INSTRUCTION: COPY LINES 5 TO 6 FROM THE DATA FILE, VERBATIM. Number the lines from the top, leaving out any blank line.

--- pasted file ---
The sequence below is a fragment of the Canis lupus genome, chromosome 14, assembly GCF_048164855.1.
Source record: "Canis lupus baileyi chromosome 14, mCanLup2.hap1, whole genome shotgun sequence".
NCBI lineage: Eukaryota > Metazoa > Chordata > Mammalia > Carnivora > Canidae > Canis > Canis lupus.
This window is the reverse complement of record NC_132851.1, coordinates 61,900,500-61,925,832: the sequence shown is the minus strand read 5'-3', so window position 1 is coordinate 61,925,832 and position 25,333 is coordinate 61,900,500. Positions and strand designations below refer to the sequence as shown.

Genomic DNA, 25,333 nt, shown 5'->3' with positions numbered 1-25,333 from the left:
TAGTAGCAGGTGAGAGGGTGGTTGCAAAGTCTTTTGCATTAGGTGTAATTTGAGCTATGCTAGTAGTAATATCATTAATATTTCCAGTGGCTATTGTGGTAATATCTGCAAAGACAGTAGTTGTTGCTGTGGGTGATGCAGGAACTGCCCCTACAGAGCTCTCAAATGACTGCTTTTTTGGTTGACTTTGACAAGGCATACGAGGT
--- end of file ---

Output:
Genomic DNA, 25,333 nt, shown 5'->3' with positions numbered 1-25,333 from the left:
TAGTAGCAGGTGAGAGGGTGGTTGCAAAGTCTTTTGCATTAGGTGTAATTTGAGCTATGCTAGTAGTAATATCATTAATATTTCCAGTGGCTATTGTGGTAATATCTGCAAAGACAGTAGTTGTTGCTGTGGGTGATGCAGGAACTGCCCCTACAGAGCTCTCAAATGACTGCTTTTTTGGTTGACTTTGACAAGGCATACGAGGT